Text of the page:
Number one of the trilogy of the current granddaughter series, Julia, hove in t'other day, and we bade her welcome in the customary fashion. She enlightened us on affairs of her generation, which are certainly in good shape or cause for alarm. During the course of this joyful confrontation, Julia had to spoil the general levity by saying, "Grumpa, what was that funny story you used to tell us about a flight of stairs and a horse?"
I submit, with great gravity and extreme despair, that any funny story now on the brink of recollection isn't going to be funny by the time it is caught, subdued, and stood up in public. Julia, pretty though she may be, has just made the ultimate error in the realm of humorous communications: namely, there is nothing funny about anything offered as funny. There is nothing more dreary than a Joe Miller book of jokes.
I have seen one. Doc Rockwell, the vaudeville comedian of so long ago whose act was to display a banana stock and lecture on the human spine, had the professionals' encyclopedia of humor. The jokes were lined up in categories alphabetically, and it looked like a collection of Manhattan telephone directories. If Doc wanted a joke about wood-chopping, the collection gave him every wood-chopping "gag" known, and how each comedian used it from Plautus down to Groucho Marx. The whole collection was as unfunny as a box of horseshoe nails. Doc told me once that the word "meat" is not funny, but "beefsteak" is. He didn't know why, but it is:
"Our dog doesn't eat beefsteak."
"Your dog doesn't eat beefsteak?"
"No, our dog doesn't eat beefsteak."
"Why doesn't your dog eat beefsteak?"
"We don't give him any."
Doc claimed that if you said "meat," you wouldn't get a laugh on the entire B.F. Keith vaudeville circuit.
I told Julia I was sorry but I had no recollection of the pleasantry she referred to. Gammie, who is an associate of Grumpa, helped things along by speaking offhand about the punch line. The punch line is able assistance in this kind of recollection, but it does enfeeble the effect, and is terribly difficult to work back from to a hilarious finish. "Well, I said 'kiddelies,' diddle I?" is a poor place to start.
Our visit with Julia was not barren. It was the staircase and the horse that made me remember. Back when I was a baby and do not remember it, my father bought a small cottage house in a Boston suburb, Medford. The place had a double house lot, so he could have a garden. And the lot that obliged the house included a small barn out back where he could have a few hens. This barn, hardly more than a shed, had a loft, but my father didn't bother to get a ladder and explore it. He first went up there a month or more after he bought the place.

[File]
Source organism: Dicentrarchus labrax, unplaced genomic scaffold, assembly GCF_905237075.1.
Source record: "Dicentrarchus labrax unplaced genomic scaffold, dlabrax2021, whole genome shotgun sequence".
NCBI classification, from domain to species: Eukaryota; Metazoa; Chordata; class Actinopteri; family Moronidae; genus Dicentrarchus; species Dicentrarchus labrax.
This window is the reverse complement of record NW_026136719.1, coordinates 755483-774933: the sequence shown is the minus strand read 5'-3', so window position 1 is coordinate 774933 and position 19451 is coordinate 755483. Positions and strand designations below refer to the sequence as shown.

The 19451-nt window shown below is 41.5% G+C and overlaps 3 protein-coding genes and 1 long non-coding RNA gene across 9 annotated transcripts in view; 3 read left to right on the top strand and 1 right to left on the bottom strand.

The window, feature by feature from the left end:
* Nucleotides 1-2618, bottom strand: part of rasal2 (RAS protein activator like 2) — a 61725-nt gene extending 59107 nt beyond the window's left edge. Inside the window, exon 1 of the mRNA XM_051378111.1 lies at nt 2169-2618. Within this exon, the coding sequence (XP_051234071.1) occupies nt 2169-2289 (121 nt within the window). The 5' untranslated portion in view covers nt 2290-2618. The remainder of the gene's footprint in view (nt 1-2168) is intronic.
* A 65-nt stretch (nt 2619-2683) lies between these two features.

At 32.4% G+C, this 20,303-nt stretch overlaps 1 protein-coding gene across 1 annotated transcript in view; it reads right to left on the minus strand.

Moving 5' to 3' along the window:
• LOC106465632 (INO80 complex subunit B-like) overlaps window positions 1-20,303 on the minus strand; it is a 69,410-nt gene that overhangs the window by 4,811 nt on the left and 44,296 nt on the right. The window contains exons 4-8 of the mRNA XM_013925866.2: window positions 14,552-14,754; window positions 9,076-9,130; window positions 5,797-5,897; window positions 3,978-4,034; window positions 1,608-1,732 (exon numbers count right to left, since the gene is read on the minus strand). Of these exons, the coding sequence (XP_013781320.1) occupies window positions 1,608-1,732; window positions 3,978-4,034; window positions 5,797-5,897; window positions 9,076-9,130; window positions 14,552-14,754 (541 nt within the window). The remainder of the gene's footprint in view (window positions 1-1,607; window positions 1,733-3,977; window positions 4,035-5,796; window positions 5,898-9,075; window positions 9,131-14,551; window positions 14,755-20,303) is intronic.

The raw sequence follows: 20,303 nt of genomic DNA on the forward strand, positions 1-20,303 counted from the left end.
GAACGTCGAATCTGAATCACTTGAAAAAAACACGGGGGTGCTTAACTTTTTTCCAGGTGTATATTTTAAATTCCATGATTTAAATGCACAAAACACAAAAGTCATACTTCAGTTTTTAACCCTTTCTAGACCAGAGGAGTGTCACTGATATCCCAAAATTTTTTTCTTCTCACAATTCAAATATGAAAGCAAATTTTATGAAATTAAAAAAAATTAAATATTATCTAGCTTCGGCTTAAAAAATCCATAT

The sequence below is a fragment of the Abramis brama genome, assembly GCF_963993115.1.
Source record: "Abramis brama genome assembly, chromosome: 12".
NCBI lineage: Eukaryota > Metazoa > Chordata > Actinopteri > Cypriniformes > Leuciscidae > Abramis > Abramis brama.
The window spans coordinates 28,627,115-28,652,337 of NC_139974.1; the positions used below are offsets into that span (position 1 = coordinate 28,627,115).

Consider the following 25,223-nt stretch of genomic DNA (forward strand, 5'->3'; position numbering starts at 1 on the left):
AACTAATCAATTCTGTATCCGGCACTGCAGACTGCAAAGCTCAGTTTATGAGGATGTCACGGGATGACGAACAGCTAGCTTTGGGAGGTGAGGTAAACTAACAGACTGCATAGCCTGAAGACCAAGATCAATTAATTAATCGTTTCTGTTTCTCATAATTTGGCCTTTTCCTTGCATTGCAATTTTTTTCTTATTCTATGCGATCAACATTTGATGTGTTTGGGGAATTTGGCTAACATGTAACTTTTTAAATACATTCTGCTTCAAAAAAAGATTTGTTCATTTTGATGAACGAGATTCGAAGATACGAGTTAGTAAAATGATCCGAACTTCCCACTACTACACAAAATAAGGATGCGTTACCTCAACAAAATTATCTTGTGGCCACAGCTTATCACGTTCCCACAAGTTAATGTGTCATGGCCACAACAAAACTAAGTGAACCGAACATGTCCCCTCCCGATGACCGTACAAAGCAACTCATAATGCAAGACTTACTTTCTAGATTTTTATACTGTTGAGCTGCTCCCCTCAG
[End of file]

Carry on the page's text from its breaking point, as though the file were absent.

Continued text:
He found a few relics of no great value, but shoved back under the eaves was a three-piece parlor set in black walnut: two chairs and a settee. It was in poor condition, having been up there a long time, and the upholstery, with horse-hair covering, was in dusty tatters, as if a pussycat had clawed at it. Horsehair was, if anybody remembers, a desired item in Victorian days, and a parlor or sitting room with horsehair furniture was elegant indeed. My father told my mother what he had found.
He explained to her that the upholstery was indeed kaput, but the beautiful black walnut with its scrolls and flutings was in perfect condition. As soon as he could scrape together enough money, he'd have the set repaired, and we'd have as fine a parlor then as anybody in wealthy Brookline. This, so far, is the very funny yarn sweet Julia couldn't quite recall, and you can see readily why she did connect with horse and stairs.
My mother said she'd rather have a good fabric than all the horsehair in society, and that if my father thought she was going to climb a ladder to look at a beat-up sofa, he had another think coming. My father did walk up to Medford Square and found a repairman who would reupholster. Even though the price was peanuts then to nowadays, it was also a goodly sum to find then, and it was time before Dad got the spare cash and the man found a fabric that my mother approved. Then it was time to get the three items down from the high loft in the little barn.
PRESUMABLY I was settled in my cradle or crib and played no part. My father climbed a ladder (the only way to gain the loft) and drew the ladder up to make the trapdoor fully available. He had stripped the padding and horsehair so all he had were black- walnut frames. And these he lowered carefully until my mother, reaching up, could take them and set them down gently on the barn floor.
Black walnut is a fairly heavy wood, and in after years Mother would say she had little more than enough muscle to keep them from falling. And my father was concerned that the settee might get out of control and bounce on her. But the entire operation was successful, and the black-walnut set was ready to be trundled in a wheelbarrow (tied on!) for transport to Medford Square.
The renewed set was beautiful and was my Mother's lovely pride and joy. It was an antique possession everybody admired, and graced her living room until she was approaching her centenary and didn't have one anymore. It is - you betcha! - still in the family.
When somebody, as somebody was always doing, asked if the beautiful walnut set was a family heirloom, my father would nod. "Yes," he would say. "It was handed down to my wife."
That's what Julia couldn't remember.